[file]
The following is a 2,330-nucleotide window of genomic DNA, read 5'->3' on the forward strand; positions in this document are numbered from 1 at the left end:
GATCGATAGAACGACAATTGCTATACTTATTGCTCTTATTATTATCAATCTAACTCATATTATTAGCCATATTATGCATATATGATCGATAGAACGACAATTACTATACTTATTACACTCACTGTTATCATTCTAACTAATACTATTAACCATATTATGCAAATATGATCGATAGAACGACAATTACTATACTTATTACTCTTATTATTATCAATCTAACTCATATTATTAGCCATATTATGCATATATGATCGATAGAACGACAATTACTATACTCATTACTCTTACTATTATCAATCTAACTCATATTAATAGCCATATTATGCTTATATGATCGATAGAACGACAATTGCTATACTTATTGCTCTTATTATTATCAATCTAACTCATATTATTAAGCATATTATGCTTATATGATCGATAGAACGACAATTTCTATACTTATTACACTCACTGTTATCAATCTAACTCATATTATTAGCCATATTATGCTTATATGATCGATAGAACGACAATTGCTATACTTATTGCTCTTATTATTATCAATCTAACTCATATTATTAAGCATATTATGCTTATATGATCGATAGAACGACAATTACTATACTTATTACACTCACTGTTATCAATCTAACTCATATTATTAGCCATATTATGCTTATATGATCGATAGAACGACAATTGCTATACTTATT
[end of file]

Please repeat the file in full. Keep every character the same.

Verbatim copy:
The following is a 2,330-nucleotide window of genomic DNA, read 5'->3' on the forward strand; positions in this document are numbered from 1 at the left end:
GATCGATAGAACGACAATTGCTATACTTATTGCTCTTATTATTATCAATCTAACTCATATTATTAGCCATATTATGCATATATGATCGATAGAACGACAATTACTATACTTATTACACTCACTGTTATCATTCTAACTAATACTATTAACCATATTATGCAAATATGATCGATAGAACGACAATTACTATACTTATTACTCTTATTATTATCAATCTAACTCATATTATTAGCCATATTATGCATATATGATCGATAGAACGACAATTACTATACTCATTACTCTTACTATTATCAATCTAACTCATATTAATAGCCATATTATGCTTATATGATCGATAGAACGACAATTGCTATACTTATTGCTCTTATTATTATCAATCTAACTCATATTATTAAGCATATTATGCTTATATGATCGATAGAACGACAATTTCTATACTTATTACACTCACTGTTATCAATCTAACTCATATTATTAGCCATATTATGCTTATATGATCGATAGAACGACAATTGCTATACTTATTGCTCTTATTATTATCAATCTAACTCATATTATTAAGCATATTATGCTTATATGATCGATAGAACGACAATTACTATACTTATTACACTCACTGTTATCAATCTAACTCATATTATTAGCCATATTATGCTTATATGATCGATAGAACGACAATTGCTATACTTATT